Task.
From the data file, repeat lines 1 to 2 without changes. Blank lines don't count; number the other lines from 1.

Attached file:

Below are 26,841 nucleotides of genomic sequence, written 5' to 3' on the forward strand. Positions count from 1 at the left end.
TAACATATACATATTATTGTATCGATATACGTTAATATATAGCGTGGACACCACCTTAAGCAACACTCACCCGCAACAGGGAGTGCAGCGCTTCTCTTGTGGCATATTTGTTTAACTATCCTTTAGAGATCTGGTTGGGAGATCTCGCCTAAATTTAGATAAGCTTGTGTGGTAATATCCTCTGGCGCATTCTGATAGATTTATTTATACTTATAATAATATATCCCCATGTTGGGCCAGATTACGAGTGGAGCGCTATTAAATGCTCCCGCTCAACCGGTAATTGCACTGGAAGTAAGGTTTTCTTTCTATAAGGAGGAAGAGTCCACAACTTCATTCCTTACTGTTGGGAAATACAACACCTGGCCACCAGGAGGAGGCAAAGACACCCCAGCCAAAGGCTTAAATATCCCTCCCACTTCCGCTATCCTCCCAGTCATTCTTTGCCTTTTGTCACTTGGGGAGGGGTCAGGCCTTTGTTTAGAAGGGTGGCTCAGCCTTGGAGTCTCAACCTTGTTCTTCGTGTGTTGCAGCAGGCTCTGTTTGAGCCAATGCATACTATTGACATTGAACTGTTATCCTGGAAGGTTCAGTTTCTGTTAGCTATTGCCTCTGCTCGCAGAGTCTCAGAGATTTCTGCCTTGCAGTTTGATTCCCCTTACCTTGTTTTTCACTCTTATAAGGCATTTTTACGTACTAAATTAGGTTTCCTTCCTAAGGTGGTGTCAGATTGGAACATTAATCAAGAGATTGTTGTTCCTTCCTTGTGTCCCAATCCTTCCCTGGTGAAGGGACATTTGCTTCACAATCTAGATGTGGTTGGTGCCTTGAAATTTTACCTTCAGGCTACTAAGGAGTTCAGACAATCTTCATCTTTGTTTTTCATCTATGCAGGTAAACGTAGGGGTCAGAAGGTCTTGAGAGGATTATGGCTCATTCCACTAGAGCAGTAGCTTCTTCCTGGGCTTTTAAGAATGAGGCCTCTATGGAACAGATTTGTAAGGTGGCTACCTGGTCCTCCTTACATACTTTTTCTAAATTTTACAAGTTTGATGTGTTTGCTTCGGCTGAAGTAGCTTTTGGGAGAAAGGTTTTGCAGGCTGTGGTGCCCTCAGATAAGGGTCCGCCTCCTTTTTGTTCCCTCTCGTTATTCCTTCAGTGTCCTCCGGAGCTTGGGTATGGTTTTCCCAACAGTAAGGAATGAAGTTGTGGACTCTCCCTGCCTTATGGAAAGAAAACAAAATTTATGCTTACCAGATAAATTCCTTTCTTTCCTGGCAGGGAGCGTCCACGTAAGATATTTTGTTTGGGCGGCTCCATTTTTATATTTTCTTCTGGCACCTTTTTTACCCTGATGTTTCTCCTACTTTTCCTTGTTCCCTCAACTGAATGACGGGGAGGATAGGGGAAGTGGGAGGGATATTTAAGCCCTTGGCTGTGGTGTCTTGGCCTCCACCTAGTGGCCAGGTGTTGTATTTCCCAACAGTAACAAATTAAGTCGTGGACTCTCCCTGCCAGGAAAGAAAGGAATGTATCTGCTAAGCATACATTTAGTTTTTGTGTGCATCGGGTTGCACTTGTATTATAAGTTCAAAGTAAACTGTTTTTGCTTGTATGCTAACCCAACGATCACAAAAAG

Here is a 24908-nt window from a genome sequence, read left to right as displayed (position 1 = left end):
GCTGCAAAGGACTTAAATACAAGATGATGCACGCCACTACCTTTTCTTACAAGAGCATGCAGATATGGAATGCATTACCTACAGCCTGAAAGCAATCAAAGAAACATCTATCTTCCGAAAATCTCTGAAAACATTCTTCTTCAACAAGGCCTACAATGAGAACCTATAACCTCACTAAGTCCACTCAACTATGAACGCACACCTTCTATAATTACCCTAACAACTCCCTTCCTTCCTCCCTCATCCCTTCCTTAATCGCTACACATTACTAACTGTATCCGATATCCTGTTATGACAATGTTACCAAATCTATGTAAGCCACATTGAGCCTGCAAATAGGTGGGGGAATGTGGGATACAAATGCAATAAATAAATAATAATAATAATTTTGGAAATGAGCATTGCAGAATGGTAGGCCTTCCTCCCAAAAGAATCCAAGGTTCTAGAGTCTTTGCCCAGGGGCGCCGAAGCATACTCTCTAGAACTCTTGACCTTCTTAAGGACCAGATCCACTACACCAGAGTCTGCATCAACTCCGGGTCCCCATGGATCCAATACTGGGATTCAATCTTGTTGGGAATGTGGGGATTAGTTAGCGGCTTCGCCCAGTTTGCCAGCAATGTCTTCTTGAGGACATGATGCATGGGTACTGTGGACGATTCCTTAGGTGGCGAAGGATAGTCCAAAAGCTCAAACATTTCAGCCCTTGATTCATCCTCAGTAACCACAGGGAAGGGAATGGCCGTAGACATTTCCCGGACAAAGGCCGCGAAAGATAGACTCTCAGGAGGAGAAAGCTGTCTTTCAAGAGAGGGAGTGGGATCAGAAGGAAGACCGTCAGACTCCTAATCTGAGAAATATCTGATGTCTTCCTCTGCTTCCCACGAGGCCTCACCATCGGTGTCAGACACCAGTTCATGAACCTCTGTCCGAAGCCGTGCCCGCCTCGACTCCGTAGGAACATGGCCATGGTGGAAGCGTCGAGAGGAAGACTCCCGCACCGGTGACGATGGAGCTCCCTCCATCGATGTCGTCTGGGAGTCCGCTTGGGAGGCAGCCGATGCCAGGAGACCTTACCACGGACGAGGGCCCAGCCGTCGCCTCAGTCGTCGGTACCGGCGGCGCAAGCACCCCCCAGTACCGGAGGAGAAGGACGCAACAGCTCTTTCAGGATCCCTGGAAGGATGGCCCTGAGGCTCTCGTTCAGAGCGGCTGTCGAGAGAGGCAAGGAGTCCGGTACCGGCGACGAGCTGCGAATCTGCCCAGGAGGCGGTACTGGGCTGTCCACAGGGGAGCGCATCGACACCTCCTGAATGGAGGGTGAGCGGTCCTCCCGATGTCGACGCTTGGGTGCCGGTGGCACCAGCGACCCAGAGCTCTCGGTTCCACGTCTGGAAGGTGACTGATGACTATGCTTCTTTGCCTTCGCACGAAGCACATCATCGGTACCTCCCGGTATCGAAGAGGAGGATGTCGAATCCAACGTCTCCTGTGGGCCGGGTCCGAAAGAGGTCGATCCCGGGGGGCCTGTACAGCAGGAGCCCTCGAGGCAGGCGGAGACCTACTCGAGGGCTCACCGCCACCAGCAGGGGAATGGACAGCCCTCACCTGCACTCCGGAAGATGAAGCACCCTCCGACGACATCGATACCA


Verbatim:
Below are 26,841 nucleotides of genomic sequence, written 5' to 3' on the forward strand. Positions count from 1 at the left end.
TAACATATACATATTATTGTATCGATATACGTTAATATATAGCGTGGACACCACCTTAAGCAACACTCACCCGCAACAGGGAGTGCAGCGCTTCTCTTGTGGCATATTTGTTTAACTATCCTTTAGAGATCTGGTTGGGAGATCTCGCCTAAATTTAGATAAGCTTGTGTGGTAATATCCTCTGGCGCATTCTGATAGATTTATTTATACTTATAATAATATATCCCCATGTTGGGCCAGATTACGAGTGGAGCGCTATTAAATGCTCCCGCTCAACCGGTAATTGCACTGGAAGTAAGGTTTTCTTTCTATAAGGAGGAAGAGTCCACAACTTCATTCCTTACTGTTGGGAAATACAACACCTGGCCACCAGGAGGAGGCAAAGACACCCCAGCCAAAGGCTTAAATATCCCTCCCACTTCCGCTATCCTCCCAGTCATTCTTTGCCTTTTGTCACTTGGGGAGGGGTCAGGCCTTTGTTTAGAAGGGTGGCTCAGCCTTGGAGTCTCAACCTTGTTCTTCGTGTGTTGCAGCAGGCTCTGTTTGAGCCAATGCATACTATTGACATTGAACTGTTATCCTGGAAGGTTCAGTTTCTGTTAGCTATTGCCTCTGCTCGCAGAGTCTCAGAGATTTCTGCCTTGCAGTTTGATTCCCCTTACCTTGTTTTTCACTCTTATAAGGCATTTTTACGTACTAAATTAGGTTTCCTTCCTAAGGTGGTGTCAGATTGGAACATTAATCAAGAGATTGTTGTTCCTTCCTTGTGTCCCAATCCTTCCCTGGTGAAGGGACATTTGCTTCACAATCTAGATGTGGTTGGTGCCTTGAAATTTTACCTTCAGGCTACTAAGGAGTTCAGACAATCTTCATCTTTGTTTTTCATCTATGCAGGTAAACGTAGGGGTCAGAAGGTCTTGAGAGGATTATGGCTCATTCCACTAGAGCAGTAGCTTCTTCCTGGGCTTTTAAGAATGAGGCCTCTATGGAACAGATTTGTAAGGTGGCTACCTGGTCCTCCTTACATACTTTTTCTAAATTTTACAAGTTTGATGTGTTTGCTTCGGCTGAAGTAGCTTTTGGGAGAAAGGTTTTGCAGGCTGTGGTGCCCTCAGATAAGGGTCCGCCTCCTTTTTGTTCCCTCTCGTTATTCCTTCAGTGTCCTCCGGAGCTTGGGTATGGTTTTCCCAACAGTAAGGAATGAAGTTGTGGACTCTCCCTGCCTTATGGAAAGAAAACAAAATTTATGCTTACCAGATAAATTCCTTTCTTTCCTGGCAGGGAGCGTCCACGTAAGATATTTTGTTTGGGCGGCTCCATTTTTATATTTTCTTCTGGCACCTTTTTTACCCTGATGTTTCTCCTACTTTTCCTTGTTCCCTCAACTGAATGACGGGGAGGATAGGGGAAGTGGGAGGGATATTTAAGCCCTTGGCTGTGGTGTCTTGGCCTCCACCTAGTGGCCAGGTGTTGTATTTCCCAACAGTAACAAATTAAGTCGTGGACTCTCCCTGCCAGGAAAGAAAGGAATGTATCTGCTAAGCATACATTTAGTTTTTGTGTGCATCGGGTTGCACTTGTATTATAAGTTCAAAGTAAACTGTTTTTGCTTGTATGCTAACCCAACGATCACAAAAAG